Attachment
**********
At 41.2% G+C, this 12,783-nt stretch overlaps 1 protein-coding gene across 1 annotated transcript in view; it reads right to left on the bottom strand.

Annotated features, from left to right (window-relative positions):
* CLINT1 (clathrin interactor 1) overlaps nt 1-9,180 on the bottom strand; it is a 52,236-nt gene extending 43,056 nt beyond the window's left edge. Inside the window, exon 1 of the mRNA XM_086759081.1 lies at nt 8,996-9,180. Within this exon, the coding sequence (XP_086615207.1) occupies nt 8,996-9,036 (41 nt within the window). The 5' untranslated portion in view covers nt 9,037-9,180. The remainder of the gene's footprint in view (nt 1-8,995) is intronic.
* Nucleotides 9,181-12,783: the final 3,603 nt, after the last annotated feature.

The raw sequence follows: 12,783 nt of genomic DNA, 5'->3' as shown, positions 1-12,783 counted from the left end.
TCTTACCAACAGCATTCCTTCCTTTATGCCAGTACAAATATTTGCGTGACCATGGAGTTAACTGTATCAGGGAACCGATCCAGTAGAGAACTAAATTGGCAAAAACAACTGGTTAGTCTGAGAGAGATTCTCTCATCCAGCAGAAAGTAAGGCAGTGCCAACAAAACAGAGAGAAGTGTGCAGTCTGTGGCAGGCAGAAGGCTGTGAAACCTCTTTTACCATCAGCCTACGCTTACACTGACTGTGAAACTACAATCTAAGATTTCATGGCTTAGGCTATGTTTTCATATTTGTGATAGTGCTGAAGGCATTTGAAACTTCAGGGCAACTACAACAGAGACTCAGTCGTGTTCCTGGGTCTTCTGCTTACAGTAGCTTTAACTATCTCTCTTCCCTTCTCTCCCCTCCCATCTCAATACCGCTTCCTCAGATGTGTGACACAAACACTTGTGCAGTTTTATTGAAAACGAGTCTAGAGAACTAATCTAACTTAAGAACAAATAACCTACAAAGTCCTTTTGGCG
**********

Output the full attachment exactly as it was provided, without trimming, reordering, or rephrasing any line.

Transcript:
At 41.2% G+C, this 12,783-nt stretch overlaps 1 protein-coding gene across 1 annotated transcript in view; it reads right to left on the bottom strand.

Annotated features, from left to right (window-relative positions):
* CLINT1 (clathrin interactor 1) overlaps nt 1-9,180 on the bottom strand; it is a 52,236-nt gene extending 43,056 nt beyond the window's left edge. Inside the window, exon 1 of the mRNA XM_086759081.1 lies at nt 8,996-9,180. Within this exon, the coding sequence (XP_086615207.1) occupies nt 8,996-9,036 (41 nt within the window). The 5' untranslated portion in view covers nt 9,037-9,180. The remainder of the gene's footprint in view (nt 1-8,995) is intronic.
* Nucleotides 9,181-12,783: the final 3,603 nt, after the last annotated feature.

The raw sequence follows: 12,783 nt of genomic DNA, 5'->3' as shown, positions 1-12,783 counted from the left end.
TCTTACCAACAGCATTCCTTCCTTTATGCCAGTACAAATATTTGCGTGACCATGGAGTTAACTGTATCAGGGAACCGATCCAGTAGAGAACTAAATTGGCAAAAACAACTGGTTAGTCTGAGAGAGATTCTCTCATCCAGCAGAAAGTAAGGCAGTGCCAACAAAACAGAGAGAAGTGTGCAGTCTGTGGCAGGCAGAAGGCTGTGAAACCTCTTTTACCATCAGCCTACGCTTACACTGACTGTGAAACTACAATCTAAGATTTCATGGCTTAGGCTATGTTTTCATATTTGTGATAGTGCTGAAGGCATTTGAAACTTCAGGGCAACTACAACAGAGACTCAGTCGTGTTCCTGGGTCTTCTGCTTACAGTAGCTTTAACTATCTCTCTTCCCTTCTCTCCCCTCCCATCTCAATACCGCTTCCTCAGATGTGTGACACAAACACTTGTGCAGTTTTATTGAAAACGAGTCTAGAGAACTAATCTAACTTAAGAACAAATAACCTACAAAGTCCTTTTGGCG